“COVID or no COVID, creative appears to be at the center of the issues,” Lightshed wrote. “Vince McMahon has acknowledged things need to change multiple times. However, while there have been short lived experiments, the content appears to continuously return to a similar formula under his absolute control. McMahon went so far as to hire creative heads for Raw and SmackDown a year ago, with Paul Heyman heading Raw and Eric Bischoff heading SmackDown. Neither are in their roles a year later. Bischoff was fired after four months on the job and Heyman was relieved last month. The role is now consolidated under Bruce Prichard.”
WWE’s inability to create new Superstars was also covered. It was noted how much of the talent that can draw are aging, and bringing back older stars like The Undertaker is just a band-aid, and not a long-term strategy.
“One of the largest problems we have identified is an inability to create new Superstars,” Lightshed wrote. “Every era of WWE wrestling has been defined by some key stars at the top. Recent years have been bereft of that star power, with Roman Reigns the closest but never on that same level. More broadly, there really has been very little younger talent that have broken through at all on their way to replenishing even the middle level of stars in the men’s division. This has made the company more susceptible to injuries / absentees of major stars. Much of the talent with drawing power is aging. And, the big draws for major events have been in bringing back even older wrestlers such as Goldberg and The Undertaker. That is a band-aid, not a long-term strategy.”
Lightshed believes WWE has plenty of time to fix their roster in before going back into TV negotiations for RAW and SmackDown, especially with the talent pipeline they have with WWE NXT. They speculated that a longer-term approach is likely the right way to go, even if ratings return more slowly. It was also speculated that Triple H, who heads up NXT creative, could be a big help in fixing the main roster issues.
Regarding the WWE Network, the analysis noted that a major deal for the platform is not expected soon. They believe Vince lost patience with the Network as subscribers flattened and the real payoff on data ambitions was never fully articulated. The Network once appeared to be at the center of WWE’s long-term growth strategy with George Barrios and Michelle Wilson as Co-Presidents. They were let go in January. Lightshed speculated that with the desire to make up for WWE’s international TV rights shortfall, Vince dramatically shifted direction and put the WWE Network, or at least its key pay-per-view content, up for sale. The hope was that a “transformative deal” would be finalized by Q1, but then COVID-19 it. Lightshed said it’s “torn” on the right future for the Network, and have grown more skeptical with time. They speculated that WWE may not have what it takes to be a stronger Direct-To-Consumer company.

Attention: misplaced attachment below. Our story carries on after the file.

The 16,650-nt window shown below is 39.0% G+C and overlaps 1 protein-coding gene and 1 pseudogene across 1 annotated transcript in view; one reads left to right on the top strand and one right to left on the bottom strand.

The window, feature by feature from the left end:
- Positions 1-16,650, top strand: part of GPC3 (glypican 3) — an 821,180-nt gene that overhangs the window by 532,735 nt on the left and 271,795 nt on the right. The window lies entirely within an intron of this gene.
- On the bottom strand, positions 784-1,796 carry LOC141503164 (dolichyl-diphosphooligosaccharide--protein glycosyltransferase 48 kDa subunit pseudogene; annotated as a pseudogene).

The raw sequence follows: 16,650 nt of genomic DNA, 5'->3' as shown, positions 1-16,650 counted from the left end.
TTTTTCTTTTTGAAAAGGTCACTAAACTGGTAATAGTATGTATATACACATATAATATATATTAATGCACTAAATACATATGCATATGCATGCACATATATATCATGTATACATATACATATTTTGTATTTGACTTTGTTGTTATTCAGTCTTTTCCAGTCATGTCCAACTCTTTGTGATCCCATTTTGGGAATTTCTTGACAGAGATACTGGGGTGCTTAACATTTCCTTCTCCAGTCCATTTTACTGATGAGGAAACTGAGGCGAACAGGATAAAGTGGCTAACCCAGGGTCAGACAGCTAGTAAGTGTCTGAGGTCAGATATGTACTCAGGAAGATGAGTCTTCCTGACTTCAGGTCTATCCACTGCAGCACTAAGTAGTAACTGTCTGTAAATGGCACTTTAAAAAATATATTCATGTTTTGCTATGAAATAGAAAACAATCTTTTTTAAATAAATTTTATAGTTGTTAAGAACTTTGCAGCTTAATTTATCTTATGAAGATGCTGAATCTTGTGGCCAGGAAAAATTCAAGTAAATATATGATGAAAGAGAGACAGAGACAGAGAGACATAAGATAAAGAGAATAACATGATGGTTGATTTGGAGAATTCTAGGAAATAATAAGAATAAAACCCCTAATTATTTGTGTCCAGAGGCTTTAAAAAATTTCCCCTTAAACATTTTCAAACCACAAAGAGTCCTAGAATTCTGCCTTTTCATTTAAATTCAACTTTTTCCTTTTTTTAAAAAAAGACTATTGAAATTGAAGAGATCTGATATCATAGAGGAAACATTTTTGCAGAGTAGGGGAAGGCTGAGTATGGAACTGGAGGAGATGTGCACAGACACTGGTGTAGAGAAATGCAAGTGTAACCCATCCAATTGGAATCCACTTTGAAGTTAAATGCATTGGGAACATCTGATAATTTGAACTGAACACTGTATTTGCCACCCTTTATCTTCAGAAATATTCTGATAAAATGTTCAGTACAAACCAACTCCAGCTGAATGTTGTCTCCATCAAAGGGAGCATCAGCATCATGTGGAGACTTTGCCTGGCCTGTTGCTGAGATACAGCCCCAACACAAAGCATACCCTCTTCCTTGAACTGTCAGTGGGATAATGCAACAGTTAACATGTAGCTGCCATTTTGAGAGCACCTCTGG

“Frankly, we are torn on the right future for the Network,” Lightshed wrote. “We still believe those companies that can have DTC (Direct-To-Consumer” relationships are far more better off in the current media ecosystem. Admittedly, though, we have grown more skeptical of the Network with time. It might just be that WWE doesn’t have the DNA to be great at DTC / grow it far beyond what it is today.”
The report also noted that WWE’s international growth is a key opportunity moving forward.
“WWE was early and persistent in its digital ambitions – realizing the power of social/digital to deepen engagement and serve as a global marketing tool. What was interesting is that 80% of this digital engagement came from abroad,” Lightshed wrote. “Any ability to close the domestic and international monetization gap could be a significant opportunity. This was not to be the case in the most recent renewals, as cumulatively international television licensing will be lower in 2020 than 2019 (a large part was due to a major reset in the more established UK). However, we have not given up on international. Some stronger WWE markets are growing rapidly with content monetization still with room. We also believe more emerging markets could be more interesting to the digital platforms than the US and even Europe.
“As such, we are strong proponents of major international investment. A detailed growth / investment strategy has not been communicated to the Street (which is understandable given COVID-19 but helps keep us on the sidelines). When we do hear, international needs to be a heavy priority. We hope to see minimally a realization of the international academy model plan.”
Lightshed predicted a return to “Normal” for the stock in 2021, with no significant deal for the WWE Network. It was noted that WWE will need to “decide how much it wants to invest to improve its content and build its future.”